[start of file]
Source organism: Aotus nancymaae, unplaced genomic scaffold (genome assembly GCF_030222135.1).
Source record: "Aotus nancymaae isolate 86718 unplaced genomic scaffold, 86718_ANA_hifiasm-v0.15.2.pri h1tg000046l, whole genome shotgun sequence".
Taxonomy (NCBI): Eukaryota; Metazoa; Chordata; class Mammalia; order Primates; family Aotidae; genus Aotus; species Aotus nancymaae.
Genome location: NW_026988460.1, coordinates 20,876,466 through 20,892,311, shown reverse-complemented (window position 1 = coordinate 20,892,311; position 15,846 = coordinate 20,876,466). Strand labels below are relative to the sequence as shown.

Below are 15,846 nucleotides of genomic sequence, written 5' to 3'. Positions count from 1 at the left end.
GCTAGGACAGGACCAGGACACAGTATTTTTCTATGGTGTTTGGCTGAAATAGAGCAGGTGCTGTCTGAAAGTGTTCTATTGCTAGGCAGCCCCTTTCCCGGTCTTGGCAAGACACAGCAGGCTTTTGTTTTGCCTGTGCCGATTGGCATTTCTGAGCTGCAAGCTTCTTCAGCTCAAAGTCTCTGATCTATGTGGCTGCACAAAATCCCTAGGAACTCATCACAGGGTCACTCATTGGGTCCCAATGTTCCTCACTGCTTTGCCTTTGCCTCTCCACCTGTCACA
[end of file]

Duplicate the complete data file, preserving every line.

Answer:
Source organism: Aotus nancymaae, unplaced genomic scaffold (genome assembly GCF_030222135.1).
Source record: "Aotus nancymaae isolate 86718 unplaced genomic scaffold, 86718_ANA_hifiasm-v0.15.2.pri h1tg000046l, whole genome shotgun sequence".
Taxonomy (NCBI): Eukaryota; Metazoa; Chordata; class Mammalia; order Primates; family Aotidae; genus Aotus; species Aotus nancymaae.
Genome location: NW_026988460.1, coordinates 20,876,466 through 20,892,311, shown reverse-complemented (window position 1 = coordinate 20,892,311; position 15,846 = coordinate 20,876,466). Strand labels below are relative to the sequence as shown.

Below are 15,846 nucleotides of genomic sequence, written 5' to 3'. Positions count from 1 at the left end.
GCTAGGACAGGACCAGGACACAGTATTTTTCTATGGTGTTTGGCTGAAATAGAGCAGGTGCTGTCTGAAAGTGTTCTATTGCTAGGCAGCCCCTTTCCCGGTCTTGGCAAGACACAGCAGGCTTTTGTTTTGCCTGTGCCGATTGGCATTTCTGAGCTGCAAGCTTCTTCAGCTCAAAGTCTCTGATCTATGTGGCTGCACAAAATCCCTAGGAACTCATCACAGGGTCACTCATTGGGTCCCAATGTTCCTCACTGCTTTGCCTTTGCCTCTCCACCTGTCACA